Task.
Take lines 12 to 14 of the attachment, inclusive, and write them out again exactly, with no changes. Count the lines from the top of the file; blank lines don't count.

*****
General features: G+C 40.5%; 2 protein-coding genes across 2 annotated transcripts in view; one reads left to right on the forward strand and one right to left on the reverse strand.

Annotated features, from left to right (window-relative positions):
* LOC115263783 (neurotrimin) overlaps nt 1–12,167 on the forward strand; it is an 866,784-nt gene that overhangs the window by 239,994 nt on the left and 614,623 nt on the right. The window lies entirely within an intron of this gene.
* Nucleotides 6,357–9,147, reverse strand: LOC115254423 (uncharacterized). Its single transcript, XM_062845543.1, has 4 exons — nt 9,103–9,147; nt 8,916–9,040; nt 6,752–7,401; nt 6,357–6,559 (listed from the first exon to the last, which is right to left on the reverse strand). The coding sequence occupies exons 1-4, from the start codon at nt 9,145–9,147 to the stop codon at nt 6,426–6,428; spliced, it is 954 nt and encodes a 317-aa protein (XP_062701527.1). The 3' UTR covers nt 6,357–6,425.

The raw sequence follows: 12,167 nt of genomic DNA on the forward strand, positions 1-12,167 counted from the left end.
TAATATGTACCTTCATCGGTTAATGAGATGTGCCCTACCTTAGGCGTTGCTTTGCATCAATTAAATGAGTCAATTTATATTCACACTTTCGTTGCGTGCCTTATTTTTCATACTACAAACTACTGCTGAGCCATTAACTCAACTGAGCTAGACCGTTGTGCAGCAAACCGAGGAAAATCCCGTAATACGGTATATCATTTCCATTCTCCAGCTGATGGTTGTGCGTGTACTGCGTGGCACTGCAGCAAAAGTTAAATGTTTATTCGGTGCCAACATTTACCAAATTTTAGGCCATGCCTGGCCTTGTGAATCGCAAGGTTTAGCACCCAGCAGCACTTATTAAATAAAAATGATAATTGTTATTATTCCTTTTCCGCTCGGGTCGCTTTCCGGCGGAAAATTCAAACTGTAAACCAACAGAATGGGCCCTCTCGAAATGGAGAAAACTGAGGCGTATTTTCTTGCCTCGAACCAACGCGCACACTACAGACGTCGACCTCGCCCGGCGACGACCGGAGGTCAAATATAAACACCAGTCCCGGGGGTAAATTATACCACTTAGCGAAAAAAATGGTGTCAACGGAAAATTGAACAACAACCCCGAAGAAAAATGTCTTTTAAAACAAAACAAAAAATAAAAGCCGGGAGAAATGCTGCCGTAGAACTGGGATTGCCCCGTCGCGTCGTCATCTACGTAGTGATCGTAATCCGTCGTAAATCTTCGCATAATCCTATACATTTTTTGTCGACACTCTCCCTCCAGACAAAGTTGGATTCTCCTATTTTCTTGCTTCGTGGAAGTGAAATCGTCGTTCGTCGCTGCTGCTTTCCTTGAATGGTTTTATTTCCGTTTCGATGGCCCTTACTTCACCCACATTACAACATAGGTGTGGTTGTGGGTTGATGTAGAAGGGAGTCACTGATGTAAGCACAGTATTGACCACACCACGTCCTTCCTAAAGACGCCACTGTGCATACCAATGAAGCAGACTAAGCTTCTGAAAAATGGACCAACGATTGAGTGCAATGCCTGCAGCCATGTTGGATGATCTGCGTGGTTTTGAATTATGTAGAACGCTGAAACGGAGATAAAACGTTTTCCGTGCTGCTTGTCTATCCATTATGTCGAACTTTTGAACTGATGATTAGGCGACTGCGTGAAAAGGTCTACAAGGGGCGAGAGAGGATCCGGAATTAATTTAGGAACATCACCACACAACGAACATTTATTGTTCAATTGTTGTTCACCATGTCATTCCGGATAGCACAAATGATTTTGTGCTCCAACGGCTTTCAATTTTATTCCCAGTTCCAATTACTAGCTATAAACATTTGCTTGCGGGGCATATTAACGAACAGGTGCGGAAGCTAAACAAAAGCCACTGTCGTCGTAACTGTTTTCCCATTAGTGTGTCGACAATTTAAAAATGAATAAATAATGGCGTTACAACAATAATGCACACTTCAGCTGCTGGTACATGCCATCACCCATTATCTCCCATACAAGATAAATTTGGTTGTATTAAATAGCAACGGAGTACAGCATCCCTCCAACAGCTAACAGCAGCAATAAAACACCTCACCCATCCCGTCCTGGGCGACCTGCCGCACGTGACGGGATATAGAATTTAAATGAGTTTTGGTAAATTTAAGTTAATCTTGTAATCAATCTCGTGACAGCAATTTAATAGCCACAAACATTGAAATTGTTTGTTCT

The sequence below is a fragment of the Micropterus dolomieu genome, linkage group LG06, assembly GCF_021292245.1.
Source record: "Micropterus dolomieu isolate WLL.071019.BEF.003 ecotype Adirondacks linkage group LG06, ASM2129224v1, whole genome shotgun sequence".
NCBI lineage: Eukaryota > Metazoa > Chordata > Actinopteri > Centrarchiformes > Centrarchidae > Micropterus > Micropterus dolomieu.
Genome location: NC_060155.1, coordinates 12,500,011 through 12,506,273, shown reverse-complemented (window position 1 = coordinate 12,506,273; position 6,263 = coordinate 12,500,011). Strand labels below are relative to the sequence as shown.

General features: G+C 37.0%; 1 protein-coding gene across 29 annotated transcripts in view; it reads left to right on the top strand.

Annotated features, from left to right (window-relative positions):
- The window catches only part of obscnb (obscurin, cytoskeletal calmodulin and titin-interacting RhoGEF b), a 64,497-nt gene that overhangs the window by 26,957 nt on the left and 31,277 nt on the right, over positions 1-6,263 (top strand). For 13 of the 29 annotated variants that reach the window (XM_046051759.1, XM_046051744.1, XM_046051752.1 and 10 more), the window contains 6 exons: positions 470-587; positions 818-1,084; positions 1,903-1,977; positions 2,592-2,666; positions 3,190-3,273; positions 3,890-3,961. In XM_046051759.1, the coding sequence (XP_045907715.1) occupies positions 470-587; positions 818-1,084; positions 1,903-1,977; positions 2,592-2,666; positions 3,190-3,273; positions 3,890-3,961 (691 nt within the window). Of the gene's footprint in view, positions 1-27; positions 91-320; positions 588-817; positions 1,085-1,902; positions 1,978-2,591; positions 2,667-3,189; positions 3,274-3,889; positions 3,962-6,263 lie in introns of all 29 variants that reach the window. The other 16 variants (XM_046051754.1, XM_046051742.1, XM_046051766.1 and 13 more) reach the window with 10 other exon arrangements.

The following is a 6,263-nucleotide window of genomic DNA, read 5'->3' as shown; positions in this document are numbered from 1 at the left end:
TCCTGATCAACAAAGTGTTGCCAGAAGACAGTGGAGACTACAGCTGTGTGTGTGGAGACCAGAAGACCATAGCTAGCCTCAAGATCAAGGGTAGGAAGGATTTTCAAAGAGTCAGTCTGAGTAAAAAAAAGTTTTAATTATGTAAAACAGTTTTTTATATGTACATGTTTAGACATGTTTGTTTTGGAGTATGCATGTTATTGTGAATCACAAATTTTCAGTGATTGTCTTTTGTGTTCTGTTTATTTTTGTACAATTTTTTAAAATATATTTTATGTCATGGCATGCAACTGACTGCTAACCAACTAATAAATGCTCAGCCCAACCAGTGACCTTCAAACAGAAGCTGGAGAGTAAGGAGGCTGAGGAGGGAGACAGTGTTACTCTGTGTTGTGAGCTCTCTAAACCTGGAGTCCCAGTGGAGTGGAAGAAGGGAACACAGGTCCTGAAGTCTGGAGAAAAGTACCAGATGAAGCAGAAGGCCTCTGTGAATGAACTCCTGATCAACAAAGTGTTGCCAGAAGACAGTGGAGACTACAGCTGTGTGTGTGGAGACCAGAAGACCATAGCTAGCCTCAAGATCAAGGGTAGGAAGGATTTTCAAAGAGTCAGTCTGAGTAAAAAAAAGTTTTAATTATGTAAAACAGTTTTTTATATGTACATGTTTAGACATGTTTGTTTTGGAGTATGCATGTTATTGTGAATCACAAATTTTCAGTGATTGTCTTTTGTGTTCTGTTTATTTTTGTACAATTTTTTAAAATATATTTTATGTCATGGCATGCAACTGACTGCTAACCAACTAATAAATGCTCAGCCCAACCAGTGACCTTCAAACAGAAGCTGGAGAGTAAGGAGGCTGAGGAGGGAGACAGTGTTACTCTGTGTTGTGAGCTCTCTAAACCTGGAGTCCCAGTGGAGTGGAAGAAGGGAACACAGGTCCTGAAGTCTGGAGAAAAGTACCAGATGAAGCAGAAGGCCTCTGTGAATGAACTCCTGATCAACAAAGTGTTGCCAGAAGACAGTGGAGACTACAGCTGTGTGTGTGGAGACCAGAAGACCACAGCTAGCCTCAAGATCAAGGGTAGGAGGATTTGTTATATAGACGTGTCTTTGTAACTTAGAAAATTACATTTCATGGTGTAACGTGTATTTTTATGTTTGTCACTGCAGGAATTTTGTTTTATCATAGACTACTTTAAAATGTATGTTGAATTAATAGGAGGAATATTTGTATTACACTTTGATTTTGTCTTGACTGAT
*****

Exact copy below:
Annotated features, from left to right (window-relative positions):
- The window catches only part of obscnb (obscurin, cytoskeletal calmodulin and titin-interacting RhoGEF b), a 64,497-nt gene that overhangs the window by 26,957 nt on the left and 31,277 nt on the right, over positions 1-6,263 (top strand). For 13 of the 29 annotated variants that reach the window (XM_046051759.1, XM_046051744.1, XM_046051752.1 and 10 more), the window contains 6 exons: positions 470-587; positions 818-1,084; positions 1,903-1,977; positions 2,592-2,666; positions 3,190-3,273; positions 3,890-3,961. In XM_046051759.1, the coding sequence (XP_045907715.1) occupies positions 470-587; positions 818-1,084; positions 1,903-1,977; positions 2,592-2,666; positions 3,190-3,273; positions 3,890-3,961 (691 nt within the window). Of the gene's footprint in view, positions 1-27; positions 91-320; positions 588-817; positions 1,085-1,902; positions 1,978-2,591; positions 2,667-3,189; positions 3,274-3,889; positions 3,962-6,263 lie in introns of all 29 variants that reach the window. The other 16 variants (XM_046051754.1, XM_046051742.1, XM_046051766.1 and 13 more) reach the window with 10 other exon arrangements.

The following is a 6,263-nucleotide window of genomic DNA, read 5'->3' as shown; positions in this document are numbered from 1 at the left end: